An enchanted rose and pistachio pudding, fit for a princess
When we started planning our Beauty and the Beast dinner we knew our dessert had to have rose. We also wanted it to be as pretty and gilded as a ball gown, and as French as a mime eating a baguette on the banks of the Seine listening to ‘La Vie En Rose’. We settled on a tower of choux pastry (a cross between a ‘Saint Honore’ and a ‘Paris Brest’) filled with creamy pistachio crème patissiere and raspberry mousse, topped with rose Chantilly cream and a rose glaze, and decorated with pistachios and rose petals.
The decoration was inspired by Belle’s iconic ball gown and Beast’s fabulous gilded tails as they twirl around to the dulcet tones of Mrs Potts (we went for blue and yellow inspired by the animated classic here but you can tone it down if you’re not so into food dye).
Pistachio, Rose and Raspberry St Honore
Choux pastry – for each St Honore you’ll need one ring and 3 puffs.
Pistachio Creme Patissiere
Edible Gold Paint (Gold Lustre Dust mixed with Vodka)
Chantilly Cream (300ml thickened cream whipped to soft peaks with 2Tbs powdered sugar and 1tsp Rose Water)
Pistachios and Dried Rose Petals to Decorate
Using a serrated knife carefully slice each choux ring in half. Spoon or pipe pistachio creme patisserie in the bottom half of each ring. Take one half of your rose water glaze and dye it blue (or your colour of choice) and dip the top half of each ring in the glaze to coat. We then splashed ours with some edible gold paint for an extra gaudy touch. Pop the glazed tops back on the rings and sit them aside.
Poke a hole in the base of each puff with a small knife and pipe raspberry curd filling in each. Dye the remaining glaze yellow and dip each puff to coat the tops. Place three puffs on each chop disk and pop in the fridge to set.
If you want to fancy them up a bit, pipe some drop lines of royal icing around the top of the St Honore. Leave it to set, then paint with edible gold paint. Decorate the St Honore with your Chantilly Cream and top with rose petals and crushed pistachios.
Watching Choux be made on Masterchef or Bake Off you’d be forgiven for thinking that if you don’t weigh your flour to the microgram and cook them in a humidity regulated chamber the dough will suddenly self combust killing everyone in a four block radius – it’s not that dramatic.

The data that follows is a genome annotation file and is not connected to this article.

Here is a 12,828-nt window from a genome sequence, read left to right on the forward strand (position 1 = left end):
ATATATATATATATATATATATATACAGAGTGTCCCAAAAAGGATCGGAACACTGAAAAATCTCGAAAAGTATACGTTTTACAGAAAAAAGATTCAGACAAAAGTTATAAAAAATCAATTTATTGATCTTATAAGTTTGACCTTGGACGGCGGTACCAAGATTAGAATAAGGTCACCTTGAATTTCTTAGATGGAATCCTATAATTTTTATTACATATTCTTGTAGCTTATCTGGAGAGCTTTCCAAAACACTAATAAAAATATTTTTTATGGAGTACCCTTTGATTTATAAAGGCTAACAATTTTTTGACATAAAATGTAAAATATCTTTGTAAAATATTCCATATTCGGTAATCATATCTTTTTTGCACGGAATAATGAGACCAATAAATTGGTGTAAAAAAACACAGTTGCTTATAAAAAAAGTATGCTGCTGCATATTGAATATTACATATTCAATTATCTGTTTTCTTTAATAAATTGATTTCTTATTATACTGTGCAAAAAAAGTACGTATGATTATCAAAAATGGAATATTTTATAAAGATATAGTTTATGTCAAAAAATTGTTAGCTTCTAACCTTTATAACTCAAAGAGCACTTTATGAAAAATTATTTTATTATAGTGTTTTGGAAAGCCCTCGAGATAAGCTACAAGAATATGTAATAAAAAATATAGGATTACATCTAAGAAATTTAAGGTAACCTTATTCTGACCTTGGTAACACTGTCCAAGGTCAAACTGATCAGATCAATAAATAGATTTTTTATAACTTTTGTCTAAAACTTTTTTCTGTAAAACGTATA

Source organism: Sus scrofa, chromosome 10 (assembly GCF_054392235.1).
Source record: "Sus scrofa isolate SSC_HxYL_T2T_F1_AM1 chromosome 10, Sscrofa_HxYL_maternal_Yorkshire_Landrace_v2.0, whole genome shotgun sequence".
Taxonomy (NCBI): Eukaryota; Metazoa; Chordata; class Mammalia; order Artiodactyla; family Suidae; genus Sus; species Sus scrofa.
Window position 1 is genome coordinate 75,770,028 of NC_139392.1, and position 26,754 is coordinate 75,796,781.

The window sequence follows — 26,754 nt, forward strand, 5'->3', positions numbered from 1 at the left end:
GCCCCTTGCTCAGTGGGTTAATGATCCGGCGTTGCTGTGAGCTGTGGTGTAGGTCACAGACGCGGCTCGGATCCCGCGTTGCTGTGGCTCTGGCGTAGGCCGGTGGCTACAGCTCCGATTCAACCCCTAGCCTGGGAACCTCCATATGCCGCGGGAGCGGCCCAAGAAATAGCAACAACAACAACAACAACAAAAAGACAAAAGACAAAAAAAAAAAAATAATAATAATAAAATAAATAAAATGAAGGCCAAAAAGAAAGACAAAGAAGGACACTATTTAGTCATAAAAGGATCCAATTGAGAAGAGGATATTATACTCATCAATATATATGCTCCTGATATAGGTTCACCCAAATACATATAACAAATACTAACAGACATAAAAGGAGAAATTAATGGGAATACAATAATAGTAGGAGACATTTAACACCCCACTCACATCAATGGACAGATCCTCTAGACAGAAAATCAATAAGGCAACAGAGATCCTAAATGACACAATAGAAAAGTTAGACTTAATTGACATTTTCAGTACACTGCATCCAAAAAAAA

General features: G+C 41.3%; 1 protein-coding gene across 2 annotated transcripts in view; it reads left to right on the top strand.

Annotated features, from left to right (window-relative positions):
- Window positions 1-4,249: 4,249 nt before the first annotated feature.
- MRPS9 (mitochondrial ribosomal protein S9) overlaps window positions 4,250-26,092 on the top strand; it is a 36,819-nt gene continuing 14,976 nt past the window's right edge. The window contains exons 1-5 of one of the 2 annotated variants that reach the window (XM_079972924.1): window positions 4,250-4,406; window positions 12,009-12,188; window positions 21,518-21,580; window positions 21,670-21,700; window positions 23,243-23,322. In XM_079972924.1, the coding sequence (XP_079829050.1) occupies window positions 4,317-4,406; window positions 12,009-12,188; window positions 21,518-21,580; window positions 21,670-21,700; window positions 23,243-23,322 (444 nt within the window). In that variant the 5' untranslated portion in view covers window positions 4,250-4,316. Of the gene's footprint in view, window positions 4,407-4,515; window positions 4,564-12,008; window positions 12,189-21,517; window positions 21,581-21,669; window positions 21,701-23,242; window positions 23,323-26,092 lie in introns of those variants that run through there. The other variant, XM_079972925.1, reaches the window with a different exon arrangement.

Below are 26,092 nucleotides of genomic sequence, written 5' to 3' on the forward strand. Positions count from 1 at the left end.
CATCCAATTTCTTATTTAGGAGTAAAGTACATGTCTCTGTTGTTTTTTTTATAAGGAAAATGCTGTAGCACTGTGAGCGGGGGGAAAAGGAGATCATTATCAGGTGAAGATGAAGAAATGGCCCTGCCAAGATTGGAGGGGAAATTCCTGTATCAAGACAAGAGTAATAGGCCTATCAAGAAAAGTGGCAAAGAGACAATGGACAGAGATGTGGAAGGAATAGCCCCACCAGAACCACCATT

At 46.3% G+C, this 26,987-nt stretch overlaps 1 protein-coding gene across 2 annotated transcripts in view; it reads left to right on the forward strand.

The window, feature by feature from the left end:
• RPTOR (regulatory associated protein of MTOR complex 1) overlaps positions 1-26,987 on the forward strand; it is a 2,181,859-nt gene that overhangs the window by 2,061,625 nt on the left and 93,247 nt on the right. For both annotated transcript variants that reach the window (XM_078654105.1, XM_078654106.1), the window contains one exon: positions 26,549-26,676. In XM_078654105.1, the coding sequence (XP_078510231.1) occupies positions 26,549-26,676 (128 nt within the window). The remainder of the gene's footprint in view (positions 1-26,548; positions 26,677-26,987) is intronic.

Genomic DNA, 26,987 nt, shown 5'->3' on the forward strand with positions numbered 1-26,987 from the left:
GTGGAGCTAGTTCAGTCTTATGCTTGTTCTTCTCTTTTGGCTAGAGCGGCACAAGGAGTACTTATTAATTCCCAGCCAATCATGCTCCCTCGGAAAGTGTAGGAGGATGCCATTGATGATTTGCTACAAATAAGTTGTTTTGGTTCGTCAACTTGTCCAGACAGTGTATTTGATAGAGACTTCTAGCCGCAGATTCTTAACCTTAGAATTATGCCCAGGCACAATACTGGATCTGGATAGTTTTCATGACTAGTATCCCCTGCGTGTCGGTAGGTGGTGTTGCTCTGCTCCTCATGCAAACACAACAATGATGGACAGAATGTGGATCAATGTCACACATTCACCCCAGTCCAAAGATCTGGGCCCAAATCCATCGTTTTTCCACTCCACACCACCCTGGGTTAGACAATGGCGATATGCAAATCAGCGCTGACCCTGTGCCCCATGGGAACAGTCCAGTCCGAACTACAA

I follow Julia Child’s recipe from Mastering the Art of French Cooking but if you’ve got a choux recipe that works for you – go for it.
To make six St Honore (plus some puffs for snacking), you’ll need to double this recipe.
- 1 cup water
- 85g (6 Tbsp) butter
- 1 pinch salt
- 1 tsp sugar
- 3/4 C plain flour
- 4 eggs
- 1 extra beaten egg (egg wash)
Preheat the oven to 220C (425F). Line two trays with baking paper – if you want super precise puffs, here is where you can draw on your templates to the bottom of the paper, for each St Honore you’ll need one 8cm circle and three 3cm puffs.
Pop the water, butter, salt and sugar in a saucepan and heat on medium until the butter is melted.
Once the butter is completely melted, take the pot off the heat, add your flour and beat vigorously to blend, then pop back on the stove over a medium heat and continue beating with a wooden spoon for 1-2 minutes until if forms a ball and begins to film the bottom of the pan.
Remove from the heat again. Beat in the eggs one by one, making sir the each egg is fully absorbed before adding the next – the more eggs you add the longer it’ll take to absorb but it’ll happen!
Transfer the dough to a pastry bag and pipe your choux shapes onto your pre-lined baking tray. Using a pastry brush, lightly brush the top of each pastry with a little egg wash – this is a good opportunity to flatten any peaks left from the piping.
Bake for about 20 minutes until they have puffed up and turned golden brown. The puffs should feel nice and crusty – take them out of the oven and cut a small slit in the side of each puff. Pop them back in the oven – with the heat turned off and the door ajar, for a further 10 minutes.
Leave the puffs to cool on a wire rack.
This is not a traditional mousse texture but I’m not sure how else to describe it – the thick, sharp curd is folded into whipped cream to create a soft creamy mousse which give a lovely tart contrast to the sweet rose glaze.
300ml thickened cream
1 batch of Raspberry Curd – I used this recipe
Whip the cream to stiff peaks. Place the curd in a large bowl, fold in one third of the whipped cream, slowly and gently fold in the remaining cream.
Pop in the fridge for an hour or so to firm up before piping.
Pistachio Creme Patissiere
1 cup Pistachio Praline Paste (you can buy this or make your own – I used this recipe)
1 quantity creme patissiere (I used this recipe but added Pistachio Extract in place of the Vanilla)
300ml thickened cream whipped to stiff peaks
In a large bowl, fold praline paste into the creme patissiere until well combined. Fold in one third of the whipped cream until fully combined, then gently fold in the remaining cream. Pop in the fridge for an hour or so to firm up before piping.
Rose Water Glaze
2 egg whites (these won’t be cooked so use pasteurised egg whites or powdered if you’re worried)
500g Icing Sugar
2Tbs Rose Water
2Tbs Lemon Juice
Whisk egg whites to soft peaks. Add the icing sugar and beat in until stiff. Add the lemon juice and rose water, mix until the icing forms ribbons which take around 10 seconds to sink back into the mixture – you want it to be thin enough to dip but thick enough to give a nice opaque coverage.